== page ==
The arrows can carry a plus or minus sign:
- The plus sign means that the influence is in the same direction so in this case, if the value of A goes up, so does the value of B. And if the value of A goes down, so does the value of B.
- The minus sign means that the influence is in the opposite direction. If the value of A goes up, then the value of B goes down. If the value of A goes down, then the value of B goes up.
It is important to note that the diagram does not say anything about which factors are really changing – for instance, if you don’t invest time or money into advertising, your product is not likely to sell.
Our First Causal Loop Diagram: Customer Acquisition
In this series of posts, I would like to do to develop this little model of customer acquisition – after all, this is one of the most important processes any business has and understanding it well is important.
Actually this is only a small model, but I find it is already quite overwhelming. In practice, we would rarely present a model like this initially – we would walk our clients through it step-by-step.
Let’s do that now.
We’ll start with this little snippet of the model. What this part of diagram tells us is that the more people you reach for advertising, the more potential customers you are going to reach. And the more potential customers you reach, the more will actually purchase your product or service.
When causal loop diagramming, I find it is important to think through the numbers right from the beginning. Otherwise there is a real danger of ending up with a model that looks neat but has little do with reality.
To make it easier for you I’m providing you with a little cockpit here so that you can play with the numbers, but you should try to make these calculations for yourself – all the models presented in this chapter can easily be built using a spreadsheet.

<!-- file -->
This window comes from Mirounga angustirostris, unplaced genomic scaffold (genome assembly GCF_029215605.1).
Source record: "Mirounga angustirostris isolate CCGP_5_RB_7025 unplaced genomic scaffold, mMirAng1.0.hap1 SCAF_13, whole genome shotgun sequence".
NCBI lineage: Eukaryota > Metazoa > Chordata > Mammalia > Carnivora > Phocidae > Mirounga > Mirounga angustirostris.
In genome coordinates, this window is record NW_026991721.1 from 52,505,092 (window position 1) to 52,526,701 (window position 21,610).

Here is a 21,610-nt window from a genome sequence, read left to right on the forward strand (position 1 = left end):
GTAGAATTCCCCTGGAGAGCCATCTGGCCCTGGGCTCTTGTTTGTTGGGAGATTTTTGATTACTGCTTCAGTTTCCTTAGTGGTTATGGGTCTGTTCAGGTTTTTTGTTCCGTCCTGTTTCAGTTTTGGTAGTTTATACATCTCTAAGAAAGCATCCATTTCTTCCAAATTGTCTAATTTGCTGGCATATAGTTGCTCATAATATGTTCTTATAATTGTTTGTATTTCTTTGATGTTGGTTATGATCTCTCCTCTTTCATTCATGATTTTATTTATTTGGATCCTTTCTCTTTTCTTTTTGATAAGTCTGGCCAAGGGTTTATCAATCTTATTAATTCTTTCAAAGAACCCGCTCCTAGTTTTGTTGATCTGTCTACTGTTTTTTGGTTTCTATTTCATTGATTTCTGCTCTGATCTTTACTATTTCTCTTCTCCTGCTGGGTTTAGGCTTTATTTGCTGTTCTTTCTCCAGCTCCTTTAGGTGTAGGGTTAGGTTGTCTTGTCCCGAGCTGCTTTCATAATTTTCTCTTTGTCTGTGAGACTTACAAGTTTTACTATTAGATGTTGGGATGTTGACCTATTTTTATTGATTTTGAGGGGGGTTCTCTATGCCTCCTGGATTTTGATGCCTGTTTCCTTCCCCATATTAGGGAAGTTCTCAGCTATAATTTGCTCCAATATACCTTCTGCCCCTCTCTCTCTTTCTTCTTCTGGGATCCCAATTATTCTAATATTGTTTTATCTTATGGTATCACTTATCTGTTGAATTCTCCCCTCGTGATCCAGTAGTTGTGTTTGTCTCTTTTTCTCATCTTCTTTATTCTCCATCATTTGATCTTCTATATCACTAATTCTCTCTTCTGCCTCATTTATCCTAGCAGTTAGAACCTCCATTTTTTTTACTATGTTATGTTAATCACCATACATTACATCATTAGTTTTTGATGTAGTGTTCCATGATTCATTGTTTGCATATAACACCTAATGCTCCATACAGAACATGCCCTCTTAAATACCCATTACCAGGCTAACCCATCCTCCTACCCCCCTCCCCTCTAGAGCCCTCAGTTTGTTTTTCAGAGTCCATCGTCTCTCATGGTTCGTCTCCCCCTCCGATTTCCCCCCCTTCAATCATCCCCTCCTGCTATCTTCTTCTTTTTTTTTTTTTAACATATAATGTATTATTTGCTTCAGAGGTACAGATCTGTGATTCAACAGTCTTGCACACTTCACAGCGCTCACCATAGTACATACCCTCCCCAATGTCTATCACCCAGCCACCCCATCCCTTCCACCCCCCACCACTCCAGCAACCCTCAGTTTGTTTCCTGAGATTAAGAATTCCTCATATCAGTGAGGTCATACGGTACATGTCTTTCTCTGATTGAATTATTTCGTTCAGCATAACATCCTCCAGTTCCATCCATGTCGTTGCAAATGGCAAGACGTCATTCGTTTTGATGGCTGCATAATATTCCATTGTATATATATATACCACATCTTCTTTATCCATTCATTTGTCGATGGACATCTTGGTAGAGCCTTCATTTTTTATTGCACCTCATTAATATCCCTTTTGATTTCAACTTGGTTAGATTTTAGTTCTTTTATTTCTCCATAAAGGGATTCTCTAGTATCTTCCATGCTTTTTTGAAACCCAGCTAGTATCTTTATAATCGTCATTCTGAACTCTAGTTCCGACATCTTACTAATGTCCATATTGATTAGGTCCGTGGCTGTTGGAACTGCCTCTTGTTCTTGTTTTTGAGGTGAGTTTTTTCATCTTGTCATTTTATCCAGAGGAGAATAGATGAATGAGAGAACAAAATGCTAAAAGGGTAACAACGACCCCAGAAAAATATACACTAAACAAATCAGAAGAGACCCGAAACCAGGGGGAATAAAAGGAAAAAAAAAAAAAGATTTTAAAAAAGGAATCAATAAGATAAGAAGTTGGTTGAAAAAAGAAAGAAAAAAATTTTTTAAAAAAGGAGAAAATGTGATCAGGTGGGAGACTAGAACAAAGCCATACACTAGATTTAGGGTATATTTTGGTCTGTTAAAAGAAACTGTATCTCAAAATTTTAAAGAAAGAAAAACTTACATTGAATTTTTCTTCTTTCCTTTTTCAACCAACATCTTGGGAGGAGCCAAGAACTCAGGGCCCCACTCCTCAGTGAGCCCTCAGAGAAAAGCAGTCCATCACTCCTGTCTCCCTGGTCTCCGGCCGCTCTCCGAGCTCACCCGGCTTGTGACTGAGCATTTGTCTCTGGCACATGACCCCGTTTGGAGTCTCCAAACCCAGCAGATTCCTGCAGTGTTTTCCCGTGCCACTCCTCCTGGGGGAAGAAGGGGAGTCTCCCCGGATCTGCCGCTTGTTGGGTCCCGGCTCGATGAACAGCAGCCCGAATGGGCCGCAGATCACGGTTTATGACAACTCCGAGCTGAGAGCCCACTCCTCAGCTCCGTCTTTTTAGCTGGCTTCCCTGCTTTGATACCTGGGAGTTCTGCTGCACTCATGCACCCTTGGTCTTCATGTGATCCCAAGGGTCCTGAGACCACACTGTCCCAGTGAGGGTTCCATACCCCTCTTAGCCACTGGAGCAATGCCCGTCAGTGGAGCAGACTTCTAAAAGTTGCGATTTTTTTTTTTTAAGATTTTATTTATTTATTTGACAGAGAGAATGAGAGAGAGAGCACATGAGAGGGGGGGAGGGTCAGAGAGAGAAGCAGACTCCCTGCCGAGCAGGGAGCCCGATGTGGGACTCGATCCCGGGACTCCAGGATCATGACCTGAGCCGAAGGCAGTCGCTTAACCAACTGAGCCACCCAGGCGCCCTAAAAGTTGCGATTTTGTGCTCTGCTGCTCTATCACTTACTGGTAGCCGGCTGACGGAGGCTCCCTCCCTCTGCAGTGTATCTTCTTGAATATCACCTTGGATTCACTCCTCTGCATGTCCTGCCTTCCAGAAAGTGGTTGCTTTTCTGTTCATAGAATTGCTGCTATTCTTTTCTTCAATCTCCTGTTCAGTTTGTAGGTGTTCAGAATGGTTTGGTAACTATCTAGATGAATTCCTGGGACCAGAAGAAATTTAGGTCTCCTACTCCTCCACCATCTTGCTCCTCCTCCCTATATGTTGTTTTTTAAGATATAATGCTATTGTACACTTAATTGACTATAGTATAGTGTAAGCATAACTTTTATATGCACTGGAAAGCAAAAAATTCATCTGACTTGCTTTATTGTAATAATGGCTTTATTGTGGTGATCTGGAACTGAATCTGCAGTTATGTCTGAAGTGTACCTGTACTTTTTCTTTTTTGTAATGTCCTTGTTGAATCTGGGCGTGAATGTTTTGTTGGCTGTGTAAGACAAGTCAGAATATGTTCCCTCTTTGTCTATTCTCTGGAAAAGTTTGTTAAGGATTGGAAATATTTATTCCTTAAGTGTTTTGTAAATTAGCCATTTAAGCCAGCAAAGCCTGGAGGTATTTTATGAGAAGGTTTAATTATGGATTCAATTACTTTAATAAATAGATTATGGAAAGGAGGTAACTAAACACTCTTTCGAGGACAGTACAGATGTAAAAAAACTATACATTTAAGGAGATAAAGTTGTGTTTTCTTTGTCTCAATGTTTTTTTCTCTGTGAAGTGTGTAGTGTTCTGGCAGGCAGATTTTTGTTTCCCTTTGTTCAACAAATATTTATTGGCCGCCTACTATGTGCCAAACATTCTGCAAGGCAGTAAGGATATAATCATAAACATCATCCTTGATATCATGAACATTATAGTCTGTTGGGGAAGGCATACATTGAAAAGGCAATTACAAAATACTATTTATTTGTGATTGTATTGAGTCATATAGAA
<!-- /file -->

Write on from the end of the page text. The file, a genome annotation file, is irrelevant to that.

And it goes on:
If you would like, you can open the cockpit in a separate tab.
My initial assumption here is that we reach 800,000 potential customers per month, and that our advertising success rate is 0.1%.
That means we will be acquiring around about 800 new customers a month and we expect a steady, linear increase in our customer base.
Of course, if we assume our advertising success rate is at 1%, then we will acquire 8,000 customers a month and our customer base will grow much faster.
Learnings From Our Experiments
I’ve plotted some different scenarios here that show results for low, medium, and high advertising success.
This illustrates nicely why being quantitative is important – the same model leads to quite different results, depending on our assumptions on how successful our marketing will be.
We can also learn something else from this – there must be something wrong with our model, because the way it is now, we just gain more and more customers, no end in sight.
What are we missing?
We know that our customer base cannot grow indefinitely, simply because the number of potential customers is finite. Every market must saturate eventually.
Obviously we need to include market saturation in the model, I’ll show you how to do that in my next post.